This briefing at the Migration Policy Institute focuses on a report examining the challenges of refugee resettlement in the United States. The report, Refugee Resettlement in the United States: An Examination of Challenges and Proposed Solutions, was the work of a team at the Columbia University School of International and Public Affairs (SIPA), in conjunction with the International Rescue Committee. The report reviews the structure and functioning of the resettlement program and offers recommendations for improvements ranging from pre-arrival orientation through the arrival and settlement process to secondary migration from initial resettlement. The discussion was moderated by Kathleen Newland, Director of the Refugee Protection Program at the Migration Policy Institute; and the speakers were one of the report’s authors, MPI Associate Policy Analyst Kate Brick, and Robert Carey, Vice President of Resettlement and Migration Policy, International Rescue Committee. The report’s co-authors, Samia Elshafie, Alan Krill, and Megan McGlynn Scanlon also offered some comments.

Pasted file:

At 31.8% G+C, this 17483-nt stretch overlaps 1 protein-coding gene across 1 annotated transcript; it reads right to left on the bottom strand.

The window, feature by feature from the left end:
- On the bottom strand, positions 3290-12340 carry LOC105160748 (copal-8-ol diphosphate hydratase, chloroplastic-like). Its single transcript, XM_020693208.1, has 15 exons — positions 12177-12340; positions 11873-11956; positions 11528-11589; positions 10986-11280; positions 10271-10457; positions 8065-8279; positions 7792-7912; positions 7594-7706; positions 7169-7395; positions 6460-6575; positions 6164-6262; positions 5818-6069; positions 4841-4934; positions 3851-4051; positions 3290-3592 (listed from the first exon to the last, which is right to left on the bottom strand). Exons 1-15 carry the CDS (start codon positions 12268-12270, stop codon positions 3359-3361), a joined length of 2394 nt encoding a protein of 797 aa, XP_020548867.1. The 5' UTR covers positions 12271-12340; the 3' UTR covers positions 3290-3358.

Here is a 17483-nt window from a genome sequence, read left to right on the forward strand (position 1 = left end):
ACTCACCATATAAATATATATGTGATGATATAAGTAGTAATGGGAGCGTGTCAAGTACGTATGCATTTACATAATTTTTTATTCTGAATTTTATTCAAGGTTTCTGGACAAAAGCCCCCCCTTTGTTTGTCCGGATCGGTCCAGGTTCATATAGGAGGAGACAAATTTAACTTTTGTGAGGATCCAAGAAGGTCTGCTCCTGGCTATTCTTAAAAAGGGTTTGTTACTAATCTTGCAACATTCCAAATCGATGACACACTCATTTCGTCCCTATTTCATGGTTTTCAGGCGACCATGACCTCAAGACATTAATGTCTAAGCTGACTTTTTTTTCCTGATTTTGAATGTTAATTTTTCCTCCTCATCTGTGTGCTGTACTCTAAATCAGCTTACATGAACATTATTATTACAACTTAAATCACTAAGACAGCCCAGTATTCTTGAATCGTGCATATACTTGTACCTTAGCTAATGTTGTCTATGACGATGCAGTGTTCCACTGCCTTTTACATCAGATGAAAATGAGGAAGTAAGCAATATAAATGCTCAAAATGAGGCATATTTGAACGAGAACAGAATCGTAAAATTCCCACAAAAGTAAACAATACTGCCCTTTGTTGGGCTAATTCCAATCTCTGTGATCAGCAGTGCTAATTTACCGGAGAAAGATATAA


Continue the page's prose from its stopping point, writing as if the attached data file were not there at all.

Slightly more than 2.1 million unauthorized immigrant youth and young adults could be eligible to apply for legal status under the DREAM Act legislation pending in Congress, though perhaps fewer than 40 percent would obtain legal status because of barriers limiting their ability to take advantage of the legislation’s educational and military service routes to legalization. This MPI analysis offers the most recent and detailed estimates of potential DREAM Act beneficiaries by age, education levels, gender, state of residence, and likelihood of gaining legalization.